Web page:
You may be right in a roundabout way. I think that the insertion of the rookies Smith and Boss into important roles in the passing game has forced Gilbride & Coughlin to cut down the amount of option routes. I don't think I saw another team in the league who had as many incompletions (and interceptions) because the QB threw the ball expecting the receiver to make one particular cut based on the defense, only to see him mak a different one. (Shockey in particular is notorious for this.) Eli looks like a different QB when he's confident that his receivers are making the breaks he expects them to.

by crack (not verified) :: Mon, 01/14/2008 - 12:29pm

I’d like to thank the FOX crew for using a sideline cam during LIVE ACTION for several plays at the end of the third quarter. This made it impossible, for example, to note Green Bay’s off-balance offensive line on Grant’s big run (well, his latest big run) until they showed it to us on replay.

I think they did that in attempt to avoid the snow. It wasn't very effective so they stopped, but it was getting hard to see anything through that snow.

by BadgerT1000 (not verified) :: Mon, 01/14/2008 - 12:33pm

crack is correct. I spoke to some friends who are in the TV biz and the one guy surmised that the overhead view was just a whiteout. Hence the reason for the sideline angle.

by RoyFlip (not verified) :: Mon, 01/14/2008 - 12:36pm

#2- You see it in high school: Ben Roethlesburger sitting behind the coach's son until his senior year. You see it in college: Tom Brady sitting behind the coach's favorite. You see it in the pros even more often: Talented nobodies sitting behind high draft picks. Coaches and GM's can see the guy sitting is better, but they have to prove that they are too smart to have made a mistake and have to be forced into making a change.

by Eric J (not verified) :: Mon, 01/14/2008 - 12:39pm

I'm pretty sure Brandon Jacobs went to Southern Illinois... Northern Illinois did produce Michael Turner, however. Come to think of it, Tony Romo's from Eastern Illinois...

by ChrisFromNJ (not verified) :: Mon, 01/14/2008 - 12:45pm

#12, 13

Yeah, there was a reason I didn't include Shockey among Eli's options. Because, well, he hasn't been all that good for a couple years now. And taking away his ego, freelancing, and drops are all *good things*. I know he's popular and has a high cap number, but I wouldn't mind seeing if we could trade him, or something.

by BadgerT1000 (not verified) :: Mon, 01/14/2008 - 12:46pm

If anyone's curious as to why it took Grant half a season to get in the starting lineup McCarthy did have him in there early but he made several mistakes in pass blocking, going the wrong way, etc. so ended up back on special teams. Once it was clear Jackson wasn't working and Morency couldn't stay healthy Mike geared him up for the Denver game after the bye.

He has his flaws. He runs high so he will take some hits and likely fumble more than he has to this point. He's not the best in pass catching. He's a so-so blocker.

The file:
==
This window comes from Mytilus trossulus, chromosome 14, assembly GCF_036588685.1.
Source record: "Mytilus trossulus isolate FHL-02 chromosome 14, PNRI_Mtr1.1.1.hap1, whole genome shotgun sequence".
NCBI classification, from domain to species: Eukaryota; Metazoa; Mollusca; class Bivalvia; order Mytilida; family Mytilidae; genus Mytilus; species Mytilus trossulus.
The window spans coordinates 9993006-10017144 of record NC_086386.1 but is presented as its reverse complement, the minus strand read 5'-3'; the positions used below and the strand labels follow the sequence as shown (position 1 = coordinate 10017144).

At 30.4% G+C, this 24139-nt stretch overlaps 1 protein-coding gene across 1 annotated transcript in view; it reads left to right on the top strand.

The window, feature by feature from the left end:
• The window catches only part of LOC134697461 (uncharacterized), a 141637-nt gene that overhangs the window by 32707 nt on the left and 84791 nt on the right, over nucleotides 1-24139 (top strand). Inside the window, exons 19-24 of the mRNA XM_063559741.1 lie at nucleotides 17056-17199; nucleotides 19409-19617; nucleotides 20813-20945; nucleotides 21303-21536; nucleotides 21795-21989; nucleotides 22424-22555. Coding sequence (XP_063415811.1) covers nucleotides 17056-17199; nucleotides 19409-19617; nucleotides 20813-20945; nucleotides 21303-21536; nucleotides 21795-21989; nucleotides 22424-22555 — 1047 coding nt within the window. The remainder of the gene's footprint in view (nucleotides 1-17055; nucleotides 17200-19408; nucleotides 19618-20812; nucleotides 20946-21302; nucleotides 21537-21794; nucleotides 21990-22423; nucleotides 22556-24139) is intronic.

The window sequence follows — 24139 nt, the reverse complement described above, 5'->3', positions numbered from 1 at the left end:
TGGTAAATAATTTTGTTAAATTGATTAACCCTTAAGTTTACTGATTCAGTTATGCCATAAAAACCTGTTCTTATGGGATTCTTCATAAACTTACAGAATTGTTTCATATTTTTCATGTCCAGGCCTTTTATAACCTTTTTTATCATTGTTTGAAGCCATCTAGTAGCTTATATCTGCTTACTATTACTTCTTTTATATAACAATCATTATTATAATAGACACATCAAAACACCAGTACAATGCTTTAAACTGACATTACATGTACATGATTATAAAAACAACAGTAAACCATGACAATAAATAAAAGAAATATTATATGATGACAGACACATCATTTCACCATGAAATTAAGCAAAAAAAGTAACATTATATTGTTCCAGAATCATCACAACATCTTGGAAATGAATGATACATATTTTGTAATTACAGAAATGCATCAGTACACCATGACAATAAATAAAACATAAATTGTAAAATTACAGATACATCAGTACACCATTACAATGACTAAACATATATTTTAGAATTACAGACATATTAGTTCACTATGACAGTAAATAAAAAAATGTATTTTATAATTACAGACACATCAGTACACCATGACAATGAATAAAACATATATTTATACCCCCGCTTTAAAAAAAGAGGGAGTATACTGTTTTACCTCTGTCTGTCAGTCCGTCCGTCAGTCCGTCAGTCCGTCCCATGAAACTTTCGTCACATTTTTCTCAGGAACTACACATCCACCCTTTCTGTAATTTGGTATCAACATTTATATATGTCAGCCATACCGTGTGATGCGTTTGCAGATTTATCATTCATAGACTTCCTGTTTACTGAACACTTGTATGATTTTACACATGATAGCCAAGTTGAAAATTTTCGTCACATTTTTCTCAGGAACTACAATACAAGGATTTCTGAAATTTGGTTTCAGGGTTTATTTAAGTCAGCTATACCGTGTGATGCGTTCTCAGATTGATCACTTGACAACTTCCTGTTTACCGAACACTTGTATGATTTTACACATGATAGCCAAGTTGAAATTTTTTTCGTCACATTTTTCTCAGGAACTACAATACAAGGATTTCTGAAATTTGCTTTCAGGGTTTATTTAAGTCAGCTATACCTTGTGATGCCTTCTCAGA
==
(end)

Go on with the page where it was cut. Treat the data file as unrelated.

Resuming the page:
But what is undeniably true is that he doesn't tippy toe to the line. He plants and GOES. And he punishes defenders which reminds many of Ahman Green in his heyday. Twice this season Grant has sent defensive backs to the sideline with injury after being tackled.

by Dean (not verified) :: Mon, 01/14/2008 - 12:47pm

I can't wait for TWIQ. Lets face it, Owens would know a thing or two about being unfair to quarterbacks.

To Giants fans everywhere, congrats and thank you. Yesterday, we were all Giants fans.

by B (not verified) :: Mon, 01/14/2008 - 12:47pm

12/13/18: This just adds more credence to my theory that Eli's resurgence can be at least partially explained by Shockey's absence.

by JasonK (not verified) :: Mon, 01/14/2008 - 12:48pm


I hadn't noticed that, actually. (Probably a bit too distracted with company, disbelief, and booze.) That'll be something for me to look for if I can convince my fiancee to let me use the big TV long enough to re-watch the game sometime this week.

by DanS (not verified) :: Mon, 01/14/2008 - 12:54pm

Hey Aaron,

What do you think the giants should do with the first overall pick?

by ammek (not verified) :: Mon, 01/14/2008 - 12:55pm

The third-down question has to be asked here. You mention Dallas's six third-down conversions on the mega-drive; Green Bay also converted its first seven, six of them through the air, on third-and-6,7,7,6,8 and 4 respectively. And that's not to mention the Patriots. I've never seen anything like it; it must be hell for a defense.

Kudos for bringing up the Packers' downfield blocking. The OL hasn't been so proficient in the regular season, yet it just dominated Saturday. GB had ranked 30th on runs with 1 and 2 yards to go, but they went insane against Seattle, which was a big part of going 6-for-6 in the red zone. On Grant's first TD run, the lead blocker (Clifton) blazed the trail ... and found there was no-one left to block. He just charged into a big space and fell on his ass in the end zone!

Franks' block on Hill was important but misdirection plays worked all afternoon for GB, in part because Seattle was overpursuing vigorously. Babineaux seemed particularly prone. On Grant's 22-yard run up the left sideline, Clifton just shepherds a couple of Seasheep into the pen and locks them in, leaving the field completely open for Grant.

The Packers did a fine, fine coaching job to improve this team from where it was after the Soldier Field disaster. The execution was just light years away, and instead of sticking forlornly to their playbook as in the wind in Chicago, they gave Grant a rest after the fumbles, adjusted for the snow, and went back to their plan after Favre had calmed the youngsters down.